The Teacher and the Student

Some great quotes to live by…..

… so, I’m in a philosophical frame of mind these days and for the rest of 2016, my posts will highlight famous philosophical quotes and the philosophers who said them. This month (September), the focus will be on some of the greatest ancient Greek philosophers whose influence and thinking have transcended the passage of time.

PLATO & ARISTOTLE

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Plato (left) and Aristotle (right) – School of Athens

Some famous quotes by “The Teacher” — Plato:

“Be kind, for everyone you meet is fighting a harder battle.” 

“In politics we presume that everyone who knows how to get votes knows how to administer a city or a state. When we are ill… we do not ask for the handsomest physician, or the most eloquent one.” 

“Wise men speak because they have something to say; fools because they have to say something.” 

Plato  (427—347 BCE) was born in Athens,  of Athenian nobility. He was the devout and most brilliant student of Socrates, and they became close friends. After the death of Socrates, Plato turned his back on Athenian politics. His most productive works were written in the course of three voyages to Sicily. He began to write the dialogues (writing in the form of conversation) ad this became the foundation of his philosophical teachings. Upon returning to Athens, he founded the Academy – the first institution of higher learning in the Western world. Aristotle became one of his star pupils and closest associate.

Perhaps the most influential philosopher of all time, Plato is known for his usage of dialectic – a discussion of ideas and insights into the nature of reality. And his philosophy espoused cognitive optimism – a belief in the capacity of the human mind to seek and attain the truth, and to use this truth for the rational and virtuous management of  life and government. He believed that all the conflicting elements in society could (and should) be harmonized. Each of these elements will flourish when they coexist in harmony.  The existence of such a balanced society is impossible without virtue.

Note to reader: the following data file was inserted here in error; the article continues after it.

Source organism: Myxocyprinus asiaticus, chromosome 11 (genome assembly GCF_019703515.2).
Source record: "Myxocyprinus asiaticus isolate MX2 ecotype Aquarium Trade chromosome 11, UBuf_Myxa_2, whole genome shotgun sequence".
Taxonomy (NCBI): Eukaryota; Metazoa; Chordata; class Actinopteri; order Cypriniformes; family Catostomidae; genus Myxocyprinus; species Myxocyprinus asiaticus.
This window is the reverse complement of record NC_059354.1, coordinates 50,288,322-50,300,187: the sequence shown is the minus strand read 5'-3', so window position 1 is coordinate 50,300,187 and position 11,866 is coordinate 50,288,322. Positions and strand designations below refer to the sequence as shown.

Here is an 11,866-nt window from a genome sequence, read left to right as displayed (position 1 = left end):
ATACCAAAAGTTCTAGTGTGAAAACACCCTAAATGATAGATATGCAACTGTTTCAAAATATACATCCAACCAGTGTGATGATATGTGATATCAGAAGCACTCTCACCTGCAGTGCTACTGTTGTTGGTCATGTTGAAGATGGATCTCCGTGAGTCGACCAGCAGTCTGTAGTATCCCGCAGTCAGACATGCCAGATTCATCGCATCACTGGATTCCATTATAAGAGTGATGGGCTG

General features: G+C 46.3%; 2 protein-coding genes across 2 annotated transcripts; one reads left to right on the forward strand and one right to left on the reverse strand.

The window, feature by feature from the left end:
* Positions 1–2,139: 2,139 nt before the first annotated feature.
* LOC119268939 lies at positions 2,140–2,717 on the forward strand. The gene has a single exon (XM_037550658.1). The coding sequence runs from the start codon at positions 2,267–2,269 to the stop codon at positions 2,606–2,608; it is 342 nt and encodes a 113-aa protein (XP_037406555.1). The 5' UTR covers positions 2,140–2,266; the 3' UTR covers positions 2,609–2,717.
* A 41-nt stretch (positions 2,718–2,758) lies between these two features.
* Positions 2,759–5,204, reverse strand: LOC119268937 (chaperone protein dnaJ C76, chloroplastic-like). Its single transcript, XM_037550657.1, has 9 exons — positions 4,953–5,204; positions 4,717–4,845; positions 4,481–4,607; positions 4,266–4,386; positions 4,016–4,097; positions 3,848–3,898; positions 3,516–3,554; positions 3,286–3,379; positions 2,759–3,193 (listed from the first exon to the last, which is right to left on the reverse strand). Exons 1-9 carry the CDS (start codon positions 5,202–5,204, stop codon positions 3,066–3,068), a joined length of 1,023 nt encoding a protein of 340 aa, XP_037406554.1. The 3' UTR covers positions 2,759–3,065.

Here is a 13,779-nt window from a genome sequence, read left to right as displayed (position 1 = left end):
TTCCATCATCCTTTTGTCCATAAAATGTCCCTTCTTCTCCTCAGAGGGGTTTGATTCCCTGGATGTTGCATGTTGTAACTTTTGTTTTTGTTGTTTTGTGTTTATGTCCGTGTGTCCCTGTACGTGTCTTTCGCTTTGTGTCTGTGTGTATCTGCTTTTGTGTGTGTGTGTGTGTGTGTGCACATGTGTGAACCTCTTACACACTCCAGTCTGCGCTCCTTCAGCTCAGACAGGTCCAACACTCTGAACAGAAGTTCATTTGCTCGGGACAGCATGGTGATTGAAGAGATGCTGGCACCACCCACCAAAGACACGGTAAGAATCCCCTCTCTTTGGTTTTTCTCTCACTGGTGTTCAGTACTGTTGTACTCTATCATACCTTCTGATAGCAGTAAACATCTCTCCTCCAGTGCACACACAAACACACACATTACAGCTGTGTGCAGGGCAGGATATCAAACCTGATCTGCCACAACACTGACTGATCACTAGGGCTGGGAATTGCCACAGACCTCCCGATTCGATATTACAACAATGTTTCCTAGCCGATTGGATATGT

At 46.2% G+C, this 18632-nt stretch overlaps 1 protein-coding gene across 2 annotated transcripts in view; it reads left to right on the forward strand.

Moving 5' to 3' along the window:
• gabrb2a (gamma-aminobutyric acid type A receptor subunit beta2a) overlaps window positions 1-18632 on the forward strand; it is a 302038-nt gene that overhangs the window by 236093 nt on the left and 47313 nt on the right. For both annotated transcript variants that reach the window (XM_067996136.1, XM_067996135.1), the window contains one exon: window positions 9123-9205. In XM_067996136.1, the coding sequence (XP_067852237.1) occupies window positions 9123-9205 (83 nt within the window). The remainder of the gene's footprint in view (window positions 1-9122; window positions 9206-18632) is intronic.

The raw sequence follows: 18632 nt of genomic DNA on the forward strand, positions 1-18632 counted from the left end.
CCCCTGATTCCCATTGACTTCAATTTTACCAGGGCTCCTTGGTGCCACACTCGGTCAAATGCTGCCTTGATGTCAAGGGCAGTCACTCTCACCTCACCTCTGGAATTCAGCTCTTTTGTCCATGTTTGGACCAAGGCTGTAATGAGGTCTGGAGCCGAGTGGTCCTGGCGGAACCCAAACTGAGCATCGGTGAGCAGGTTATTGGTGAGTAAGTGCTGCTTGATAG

Plato’s Academy remained in existence for another thousand years. Centuries after his death, his philosophical system resurfaced as  Neoplatonism.

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Some famous quotes by “The Student” — Aristotle:

“Happiness is the meaning and the purpose of life, the whole aim and end of human existence.” 

“Excellence is never an accident. It is always the result of high intention, sincere effort, and intelligent execution; it represents the wise choice of many alternatives – choice, not chance, determines your destiny.” 

“He who has overcome his fears will truly be free.” 

Aristotle (384—322 BCE) was born in Stagira (northern Greece). He was the son of Nichomachus –court physician to the Macedonian royal family. Trained first in medicine, he then later went on to study philosophy with Plato (in Athens). Aristotle was a brilliant student, so much so that he questioned some of Plato’s teachings. After  Plato died, Aristotle was not appointed head of the Academy. and so he left Athens for the islands. In 338 B.C.E., he returned to Macedonia to tutor Alexander the Great. When Alexander conquered Athens, Aristotle went there to set up a school of his own, known as The Lyceum. After the death of Alexander the Great, Aristotle opposed Macedonian rule and his rebellion nearly cost him his death. He fled to the island of Euboea, where he later died.